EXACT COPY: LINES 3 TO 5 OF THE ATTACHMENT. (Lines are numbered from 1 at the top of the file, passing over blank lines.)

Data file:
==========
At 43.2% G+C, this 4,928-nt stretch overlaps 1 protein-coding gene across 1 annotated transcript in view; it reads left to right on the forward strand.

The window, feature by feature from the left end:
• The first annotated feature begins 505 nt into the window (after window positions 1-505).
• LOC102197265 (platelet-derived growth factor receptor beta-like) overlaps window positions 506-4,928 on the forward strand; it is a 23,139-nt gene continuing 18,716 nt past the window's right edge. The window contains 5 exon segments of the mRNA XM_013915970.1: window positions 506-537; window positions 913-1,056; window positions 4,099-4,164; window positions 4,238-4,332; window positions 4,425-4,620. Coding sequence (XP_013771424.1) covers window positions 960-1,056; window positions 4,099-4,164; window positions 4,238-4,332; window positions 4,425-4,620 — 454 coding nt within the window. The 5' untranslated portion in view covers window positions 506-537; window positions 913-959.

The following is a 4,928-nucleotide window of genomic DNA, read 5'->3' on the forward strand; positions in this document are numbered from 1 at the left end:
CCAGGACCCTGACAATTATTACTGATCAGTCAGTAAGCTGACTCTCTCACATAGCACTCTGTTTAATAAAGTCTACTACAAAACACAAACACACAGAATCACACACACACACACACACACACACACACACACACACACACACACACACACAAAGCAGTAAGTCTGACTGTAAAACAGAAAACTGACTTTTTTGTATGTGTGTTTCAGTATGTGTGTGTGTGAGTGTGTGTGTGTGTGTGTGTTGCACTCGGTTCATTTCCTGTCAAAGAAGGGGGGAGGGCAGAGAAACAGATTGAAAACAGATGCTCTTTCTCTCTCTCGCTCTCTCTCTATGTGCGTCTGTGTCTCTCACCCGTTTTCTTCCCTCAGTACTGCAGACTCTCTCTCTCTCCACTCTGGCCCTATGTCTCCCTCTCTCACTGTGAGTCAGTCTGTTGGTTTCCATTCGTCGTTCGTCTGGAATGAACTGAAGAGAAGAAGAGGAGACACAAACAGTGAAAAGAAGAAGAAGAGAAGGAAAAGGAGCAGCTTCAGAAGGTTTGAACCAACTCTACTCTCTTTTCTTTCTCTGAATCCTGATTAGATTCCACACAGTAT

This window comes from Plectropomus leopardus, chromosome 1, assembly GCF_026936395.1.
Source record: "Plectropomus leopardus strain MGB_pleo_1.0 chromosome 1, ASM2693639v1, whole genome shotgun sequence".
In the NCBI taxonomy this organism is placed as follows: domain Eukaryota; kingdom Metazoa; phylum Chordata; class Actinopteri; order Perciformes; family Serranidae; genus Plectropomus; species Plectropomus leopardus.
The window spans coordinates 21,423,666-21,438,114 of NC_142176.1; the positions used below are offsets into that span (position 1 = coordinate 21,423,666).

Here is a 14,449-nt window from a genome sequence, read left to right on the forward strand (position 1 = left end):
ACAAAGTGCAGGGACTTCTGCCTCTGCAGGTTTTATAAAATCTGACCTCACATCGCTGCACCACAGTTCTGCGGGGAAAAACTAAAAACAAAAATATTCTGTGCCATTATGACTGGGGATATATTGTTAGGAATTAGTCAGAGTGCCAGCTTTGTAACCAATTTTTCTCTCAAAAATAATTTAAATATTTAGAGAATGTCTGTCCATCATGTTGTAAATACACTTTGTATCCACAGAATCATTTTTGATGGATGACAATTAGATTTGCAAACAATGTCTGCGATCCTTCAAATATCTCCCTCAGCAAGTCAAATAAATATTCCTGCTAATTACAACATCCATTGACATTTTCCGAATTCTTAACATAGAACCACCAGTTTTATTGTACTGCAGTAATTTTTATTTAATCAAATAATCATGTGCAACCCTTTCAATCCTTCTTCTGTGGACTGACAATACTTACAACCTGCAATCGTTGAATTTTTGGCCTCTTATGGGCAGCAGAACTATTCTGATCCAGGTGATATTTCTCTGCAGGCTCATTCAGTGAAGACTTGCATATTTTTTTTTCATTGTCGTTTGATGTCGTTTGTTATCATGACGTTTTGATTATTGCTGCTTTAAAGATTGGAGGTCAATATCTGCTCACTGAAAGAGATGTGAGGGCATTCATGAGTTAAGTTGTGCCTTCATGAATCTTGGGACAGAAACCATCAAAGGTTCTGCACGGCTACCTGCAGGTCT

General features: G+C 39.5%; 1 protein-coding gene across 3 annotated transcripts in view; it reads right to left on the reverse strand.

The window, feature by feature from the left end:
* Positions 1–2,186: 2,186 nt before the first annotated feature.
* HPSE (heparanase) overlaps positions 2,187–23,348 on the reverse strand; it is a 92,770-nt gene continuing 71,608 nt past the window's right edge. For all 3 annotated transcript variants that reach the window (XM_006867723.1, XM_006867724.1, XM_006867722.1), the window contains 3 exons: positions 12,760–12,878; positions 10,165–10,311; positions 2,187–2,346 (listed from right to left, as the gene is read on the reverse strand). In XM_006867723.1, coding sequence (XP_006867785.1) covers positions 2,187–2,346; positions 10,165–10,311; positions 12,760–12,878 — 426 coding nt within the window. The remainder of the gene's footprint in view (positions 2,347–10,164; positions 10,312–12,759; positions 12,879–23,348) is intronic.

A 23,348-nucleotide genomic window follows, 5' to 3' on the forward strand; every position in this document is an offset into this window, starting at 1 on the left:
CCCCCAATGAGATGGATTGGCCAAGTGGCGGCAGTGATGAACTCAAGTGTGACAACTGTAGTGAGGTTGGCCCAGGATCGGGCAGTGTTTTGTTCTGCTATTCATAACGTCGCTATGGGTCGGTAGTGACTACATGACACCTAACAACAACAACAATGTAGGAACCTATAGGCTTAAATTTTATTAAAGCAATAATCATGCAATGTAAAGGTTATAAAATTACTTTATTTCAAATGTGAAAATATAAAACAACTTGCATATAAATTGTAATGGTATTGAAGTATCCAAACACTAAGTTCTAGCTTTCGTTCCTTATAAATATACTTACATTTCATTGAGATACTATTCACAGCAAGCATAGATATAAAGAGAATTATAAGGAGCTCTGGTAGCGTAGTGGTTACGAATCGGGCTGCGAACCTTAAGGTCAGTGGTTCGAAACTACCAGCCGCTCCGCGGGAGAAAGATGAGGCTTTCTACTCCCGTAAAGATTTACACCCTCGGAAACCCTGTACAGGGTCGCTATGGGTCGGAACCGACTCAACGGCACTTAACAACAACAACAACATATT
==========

• The first annotated feature begins 505 nt into the window (after window positions 1-505).
• LOC102197265 (platelet-derived growth factor receptor beta-like) overlaps window positions 506-4,928 on the forward strand; it is a 23,139-nt gene continuing 18,716 nt past the window's right edge. The window contains 5 exon segments of the mRNA XM_013915970.1: window positions 506-537; window positions 913-1,056; window positions 4,099-4,164; window positions 4,238-4,332; window positions 4,425-4,620. Coding sequence (XP_013771424.1) covers window positions 960-1,056; window positions 4,099-4,164; window positions 4,238-4,332; window positions 4,425-4,620 — 454 coding nt within the window. The 5' untranslated portion in view covers window positions 506-537; window positions 913-959.

The following is a 4,928-nucleotide window of genomic DNA, read 5'->3' on the forward strand; positions in this document are numbered from 1 at the left end: